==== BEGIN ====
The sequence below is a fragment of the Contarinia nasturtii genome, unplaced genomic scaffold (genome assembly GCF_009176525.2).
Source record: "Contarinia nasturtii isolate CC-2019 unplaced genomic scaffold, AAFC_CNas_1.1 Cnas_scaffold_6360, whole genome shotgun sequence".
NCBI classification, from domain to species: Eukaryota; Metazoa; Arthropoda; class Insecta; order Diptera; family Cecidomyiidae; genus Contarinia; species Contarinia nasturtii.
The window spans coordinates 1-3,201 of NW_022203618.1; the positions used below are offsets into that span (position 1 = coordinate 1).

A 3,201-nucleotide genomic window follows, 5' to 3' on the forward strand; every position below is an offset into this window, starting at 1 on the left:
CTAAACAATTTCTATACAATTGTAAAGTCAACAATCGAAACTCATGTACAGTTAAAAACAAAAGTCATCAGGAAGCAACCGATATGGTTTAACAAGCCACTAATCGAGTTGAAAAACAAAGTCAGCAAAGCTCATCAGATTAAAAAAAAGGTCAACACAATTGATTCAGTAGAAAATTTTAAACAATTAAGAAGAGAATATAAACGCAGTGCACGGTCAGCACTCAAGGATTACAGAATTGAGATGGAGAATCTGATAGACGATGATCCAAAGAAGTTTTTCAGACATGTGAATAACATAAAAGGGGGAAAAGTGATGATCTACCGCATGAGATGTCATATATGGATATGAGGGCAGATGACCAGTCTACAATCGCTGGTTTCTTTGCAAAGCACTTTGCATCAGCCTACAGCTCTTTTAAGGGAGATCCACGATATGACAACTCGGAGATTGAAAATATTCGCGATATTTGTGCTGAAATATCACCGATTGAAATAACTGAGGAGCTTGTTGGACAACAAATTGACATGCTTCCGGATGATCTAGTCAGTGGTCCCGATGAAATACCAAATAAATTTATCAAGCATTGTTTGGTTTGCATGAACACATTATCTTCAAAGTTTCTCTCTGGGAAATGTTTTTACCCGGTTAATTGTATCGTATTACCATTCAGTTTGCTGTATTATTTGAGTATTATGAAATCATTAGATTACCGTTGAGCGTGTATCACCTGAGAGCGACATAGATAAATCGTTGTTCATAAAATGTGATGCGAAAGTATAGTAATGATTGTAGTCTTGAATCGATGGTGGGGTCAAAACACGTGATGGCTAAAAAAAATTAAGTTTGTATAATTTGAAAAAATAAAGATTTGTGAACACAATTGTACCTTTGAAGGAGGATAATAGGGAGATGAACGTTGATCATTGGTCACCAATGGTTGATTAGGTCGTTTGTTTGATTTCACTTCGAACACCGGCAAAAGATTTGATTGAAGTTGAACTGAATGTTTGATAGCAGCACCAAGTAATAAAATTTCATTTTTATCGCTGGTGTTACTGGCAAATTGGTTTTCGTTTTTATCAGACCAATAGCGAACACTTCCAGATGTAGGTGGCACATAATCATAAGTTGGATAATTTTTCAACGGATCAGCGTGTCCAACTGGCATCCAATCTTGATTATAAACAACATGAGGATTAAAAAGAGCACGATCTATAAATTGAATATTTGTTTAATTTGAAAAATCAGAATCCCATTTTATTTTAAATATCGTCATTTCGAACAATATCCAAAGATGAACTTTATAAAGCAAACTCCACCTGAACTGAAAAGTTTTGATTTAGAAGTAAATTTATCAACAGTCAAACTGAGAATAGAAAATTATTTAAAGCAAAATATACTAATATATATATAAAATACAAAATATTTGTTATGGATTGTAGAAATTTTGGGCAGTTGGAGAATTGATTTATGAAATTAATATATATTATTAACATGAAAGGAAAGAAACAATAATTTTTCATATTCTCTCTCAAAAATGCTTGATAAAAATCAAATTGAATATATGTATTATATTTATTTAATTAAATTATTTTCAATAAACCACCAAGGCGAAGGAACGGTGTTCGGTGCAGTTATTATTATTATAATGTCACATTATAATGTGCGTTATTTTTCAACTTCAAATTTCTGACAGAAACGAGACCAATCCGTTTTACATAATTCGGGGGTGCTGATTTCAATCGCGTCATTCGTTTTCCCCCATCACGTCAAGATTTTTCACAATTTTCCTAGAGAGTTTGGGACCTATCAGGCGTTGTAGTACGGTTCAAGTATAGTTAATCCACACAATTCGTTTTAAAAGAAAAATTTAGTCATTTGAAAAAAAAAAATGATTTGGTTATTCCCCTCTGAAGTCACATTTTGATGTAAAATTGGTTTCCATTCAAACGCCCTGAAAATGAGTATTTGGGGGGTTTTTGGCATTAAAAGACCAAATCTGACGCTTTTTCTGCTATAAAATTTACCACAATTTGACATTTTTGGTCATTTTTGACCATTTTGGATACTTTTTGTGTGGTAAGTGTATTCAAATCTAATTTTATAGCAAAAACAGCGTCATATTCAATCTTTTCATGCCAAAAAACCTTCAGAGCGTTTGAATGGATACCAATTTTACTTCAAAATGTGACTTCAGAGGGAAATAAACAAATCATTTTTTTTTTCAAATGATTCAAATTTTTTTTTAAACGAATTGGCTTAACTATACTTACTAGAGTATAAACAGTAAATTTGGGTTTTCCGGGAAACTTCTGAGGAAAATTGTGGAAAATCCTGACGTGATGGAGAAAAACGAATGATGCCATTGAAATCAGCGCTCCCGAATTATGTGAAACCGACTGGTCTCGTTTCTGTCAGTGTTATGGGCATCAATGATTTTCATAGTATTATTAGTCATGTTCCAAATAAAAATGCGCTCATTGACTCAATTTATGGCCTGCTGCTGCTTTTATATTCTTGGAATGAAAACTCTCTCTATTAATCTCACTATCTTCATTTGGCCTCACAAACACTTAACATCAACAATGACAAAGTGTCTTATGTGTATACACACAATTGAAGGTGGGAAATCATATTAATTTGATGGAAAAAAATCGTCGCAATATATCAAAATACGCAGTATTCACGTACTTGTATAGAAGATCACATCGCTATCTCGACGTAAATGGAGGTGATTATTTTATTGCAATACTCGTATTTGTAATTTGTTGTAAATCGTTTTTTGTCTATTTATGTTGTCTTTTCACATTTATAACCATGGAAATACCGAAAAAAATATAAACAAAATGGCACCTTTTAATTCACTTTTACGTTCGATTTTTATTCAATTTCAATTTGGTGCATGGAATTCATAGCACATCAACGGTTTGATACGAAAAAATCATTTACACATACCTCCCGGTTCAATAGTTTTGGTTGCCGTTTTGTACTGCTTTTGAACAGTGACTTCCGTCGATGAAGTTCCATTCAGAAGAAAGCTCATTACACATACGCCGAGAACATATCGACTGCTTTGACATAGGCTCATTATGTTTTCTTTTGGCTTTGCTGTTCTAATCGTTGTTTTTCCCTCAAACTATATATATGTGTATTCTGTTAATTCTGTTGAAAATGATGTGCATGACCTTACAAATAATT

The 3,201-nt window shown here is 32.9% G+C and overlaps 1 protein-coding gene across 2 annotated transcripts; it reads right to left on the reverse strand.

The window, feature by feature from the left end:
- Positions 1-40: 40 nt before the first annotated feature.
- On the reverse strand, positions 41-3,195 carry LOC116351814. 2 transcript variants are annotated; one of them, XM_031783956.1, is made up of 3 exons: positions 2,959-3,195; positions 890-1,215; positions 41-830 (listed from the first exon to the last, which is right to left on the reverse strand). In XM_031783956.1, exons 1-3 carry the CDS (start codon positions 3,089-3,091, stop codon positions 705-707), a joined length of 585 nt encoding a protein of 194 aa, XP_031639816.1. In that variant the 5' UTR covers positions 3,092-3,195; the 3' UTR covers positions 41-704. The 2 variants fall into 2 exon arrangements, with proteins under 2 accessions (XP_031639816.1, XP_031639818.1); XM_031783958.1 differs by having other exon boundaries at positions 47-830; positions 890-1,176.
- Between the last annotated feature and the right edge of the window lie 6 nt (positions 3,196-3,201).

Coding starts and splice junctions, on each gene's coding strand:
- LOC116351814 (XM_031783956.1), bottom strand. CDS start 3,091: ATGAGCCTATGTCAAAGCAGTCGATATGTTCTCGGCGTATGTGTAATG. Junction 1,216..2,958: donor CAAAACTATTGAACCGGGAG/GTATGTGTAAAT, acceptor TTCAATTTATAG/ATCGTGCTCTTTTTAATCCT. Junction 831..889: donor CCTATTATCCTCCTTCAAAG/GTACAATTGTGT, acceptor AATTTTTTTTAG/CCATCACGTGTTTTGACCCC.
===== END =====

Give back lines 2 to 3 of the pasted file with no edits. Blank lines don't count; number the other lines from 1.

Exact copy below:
Source record: "Contarinia nasturtii isolate CC-2019 unplaced genomic scaffold, AAFC_CNas_1.1 Cnas_scaffold_6360, whole genome shotgun sequence".
NCBI classification, from domain to species: Eukaryota; Metazoa; Arthropoda; class Insecta; order Diptera; family Cecidomyiidae; genus Contarinia; species Contarinia nasturtii.